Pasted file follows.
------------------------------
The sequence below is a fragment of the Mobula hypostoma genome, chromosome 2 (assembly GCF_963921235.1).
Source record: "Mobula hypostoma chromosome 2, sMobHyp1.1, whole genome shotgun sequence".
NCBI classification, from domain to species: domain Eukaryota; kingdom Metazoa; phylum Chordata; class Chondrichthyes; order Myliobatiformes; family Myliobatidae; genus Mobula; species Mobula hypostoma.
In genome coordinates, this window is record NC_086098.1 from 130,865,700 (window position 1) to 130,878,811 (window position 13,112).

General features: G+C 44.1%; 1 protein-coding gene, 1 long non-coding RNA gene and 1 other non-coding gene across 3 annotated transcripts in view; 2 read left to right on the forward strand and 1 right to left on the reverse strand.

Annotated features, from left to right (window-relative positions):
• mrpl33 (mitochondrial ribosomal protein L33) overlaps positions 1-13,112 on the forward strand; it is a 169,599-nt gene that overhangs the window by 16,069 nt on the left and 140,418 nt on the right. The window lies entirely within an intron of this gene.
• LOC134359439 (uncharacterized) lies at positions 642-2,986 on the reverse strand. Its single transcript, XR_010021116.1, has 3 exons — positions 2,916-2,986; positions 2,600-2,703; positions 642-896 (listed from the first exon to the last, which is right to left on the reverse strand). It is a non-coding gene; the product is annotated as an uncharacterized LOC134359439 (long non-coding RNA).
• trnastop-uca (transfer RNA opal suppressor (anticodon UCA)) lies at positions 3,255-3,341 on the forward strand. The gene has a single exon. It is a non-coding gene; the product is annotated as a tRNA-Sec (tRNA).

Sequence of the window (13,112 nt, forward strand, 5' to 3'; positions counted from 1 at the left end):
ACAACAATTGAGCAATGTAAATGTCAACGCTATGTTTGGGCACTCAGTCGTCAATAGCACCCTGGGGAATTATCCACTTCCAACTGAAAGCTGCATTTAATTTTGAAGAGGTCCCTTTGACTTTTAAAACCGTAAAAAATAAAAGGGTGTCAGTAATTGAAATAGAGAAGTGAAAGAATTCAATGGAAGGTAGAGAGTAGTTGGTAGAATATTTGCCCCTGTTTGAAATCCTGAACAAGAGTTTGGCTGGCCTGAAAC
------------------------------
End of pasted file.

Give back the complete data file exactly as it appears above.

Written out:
The sequence below is a fragment of the Mobula hypostoma genome, chromosome 2 (assembly GCF_963921235.1).
Source record: "Mobula hypostoma chromosome 2, sMobHyp1.1, whole genome shotgun sequence".
NCBI classification, from domain to species: domain Eukaryota; kingdom Metazoa; phylum Chordata; class Chondrichthyes; order Myliobatiformes; family Myliobatidae; genus Mobula; species Mobula hypostoma.
In genome coordinates, this window is record NC_086098.1 from 130,865,700 (window position 1) to 130,878,811 (window position 13,112).

General features: G+C 44.1%; 1 protein-coding gene, 1 long non-coding RNA gene and 1 other non-coding gene across 3 annotated transcripts in view; 2 read left to right on the forward strand and 1 right to left on the reverse strand.

Annotated features, from left to right (window-relative positions):
• mrpl33 (mitochondrial ribosomal protein L33) overlaps positions 1-13,112 on the forward strand; it is a 169,599-nt gene that overhangs the window by 16,069 nt on the left and 140,418 nt on the right. The window lies entirely within an intron of this gene.
• LOC134359439 (uncharacterized) lies at positions 642-2,986 on the reverse strand. Its single transcript, XR_010021116.1, has 3 exons — positions 2,916-2,986; positions 2,600-2,703; positions 642-896 (listed from the first exon to the last, which is right to left on the reverse strand). It is a non-coding gene; the product is annotated as an uncharacterized LOC134359439 (long non-coding RNA).
• trnastop-uca (transfer RNA opal suppressor (anticodon UCA)) lies at positions 3,255-3,341 on the forward strand. The gene has a single exon. It is a non-coding gene; the product is annotated as a tRNA-Sec (tRNA).

Sequence of the window (13,112 nt, forward strand, 5' to 3'; positions counted from 1 at the left end):
ACAACAATTGAGCAATGTAAATGTCAACGCTATGTTTGGGCACTCAGTCGTCAATAGCACCCTGGGGAATTATCCACTTCCAACTGAAAGCTGCATTTAATTTTGAAGAGGTCCCTTTGACTTTTAAAACCGTAAAAAATAAAAGGGTGTCAGTAATTGAAATAGAGAAGTGAAAGAATTCAATGGAAGGTAGAGAGTAGTTGGTAGAATATTTGCCCCTGTTTGAAATCCTGAACAAGAGTTTGGCTGGCCTGAAAC